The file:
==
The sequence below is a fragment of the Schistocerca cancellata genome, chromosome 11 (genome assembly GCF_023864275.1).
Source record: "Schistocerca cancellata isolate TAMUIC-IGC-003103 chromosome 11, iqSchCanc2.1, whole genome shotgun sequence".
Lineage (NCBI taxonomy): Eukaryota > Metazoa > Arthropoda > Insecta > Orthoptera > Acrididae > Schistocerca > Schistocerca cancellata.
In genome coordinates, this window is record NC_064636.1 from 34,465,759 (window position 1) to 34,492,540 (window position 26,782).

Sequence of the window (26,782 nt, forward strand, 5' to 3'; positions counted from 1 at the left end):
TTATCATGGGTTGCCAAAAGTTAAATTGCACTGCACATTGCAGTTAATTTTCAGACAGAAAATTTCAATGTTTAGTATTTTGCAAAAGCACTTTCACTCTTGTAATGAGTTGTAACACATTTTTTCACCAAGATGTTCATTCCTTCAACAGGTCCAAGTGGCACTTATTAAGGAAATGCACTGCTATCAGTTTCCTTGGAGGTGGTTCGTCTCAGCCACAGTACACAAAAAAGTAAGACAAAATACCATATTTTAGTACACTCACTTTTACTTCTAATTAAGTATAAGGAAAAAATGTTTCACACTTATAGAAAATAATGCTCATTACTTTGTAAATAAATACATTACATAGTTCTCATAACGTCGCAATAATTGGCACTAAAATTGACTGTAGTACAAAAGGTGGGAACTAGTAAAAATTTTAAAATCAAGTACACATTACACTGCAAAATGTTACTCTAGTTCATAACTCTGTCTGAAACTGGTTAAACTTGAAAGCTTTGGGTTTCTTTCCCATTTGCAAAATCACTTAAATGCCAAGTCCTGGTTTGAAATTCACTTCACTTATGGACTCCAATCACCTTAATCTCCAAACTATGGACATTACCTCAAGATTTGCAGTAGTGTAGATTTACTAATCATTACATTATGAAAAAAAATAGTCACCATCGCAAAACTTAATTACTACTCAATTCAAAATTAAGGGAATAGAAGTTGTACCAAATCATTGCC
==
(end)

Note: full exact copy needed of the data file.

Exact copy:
The sequence below is a fragment of the Schistocerca cancellata genome, chromosome 11 (genome assembly GCF_023864275.1).
Source record: "Schistocerca cancellata isolate TAMUIC-IGC-003103 chromosome 11, iqSchCanc2.1, whole genome shotgun sequence".
Lineage (NCBI taxonomy): Eukaryota > Metazoa > Arthropoda > Insecta > Orthoptera > Acrididae > Schistocerca > Schistocerca cancellata.
In genome coordinates, this window is record NC_064636.1 from 34,465,759 (window position 1) to 34,492,540 (window position 26,782).

Sequence of the window (26,782 nt, forward strand, 5' to 3'; positions counted from 1 at the left end):
TTATCATGGGTTGCCAAAAGTTAAATTGCACTGCACATTGCAGTTAATTTTCAGACAGAAAATTTCAATGTTTAGTATTTTGCAAAAGCACTTTCACTCTTGTAATGAGTTGTAACACATTTTTTCACCAAGATGTTCATTCCTTCAACAGGTCCAAGTGGCACTTATTAAGGAAATGCACTGCTATCAGTTTCCTTGGAGGTGGTTCGTCTCAGCCACAGTACACAAAAAAGTAAGACAAAATACCATATTTTAGTACACTCACTTTTACTTCTAATTAAGTATAAGGAAAAAATGTTTCACACTTATAGAAAATAATGCTCATTACTTTGTAAATAAATACATTACATAGTTCTCATAACGTCGCAATAATTGGCACTAAAATTGACTGTAGTACAAAAGGTGGGAACTAGTAAAAATTTTAAAATCAAGTACACATTACACTGCAAAATGTTACTCTAGTTCATAACTCTGTCTGAAACTGGTTAAACTTGAAAGCTTTGGGTTTCTTTCCCATTTGCAAAATCACTTAAATGCCAAGTCCTGGTTTGAAATTCACTTCACTTATGGACTCCAATCACCTTAATCTCCAAACTATGGACATTACCTCAAGATTTGCAGTAGTGTAGATTTACTAATCATTACATTATGAAAAAAAATAGTCACCATCGCAAAACTTAATTACTACTCAATTCAAAATTAAGGGAATAGAAGTTGTACCAAATCATTGCC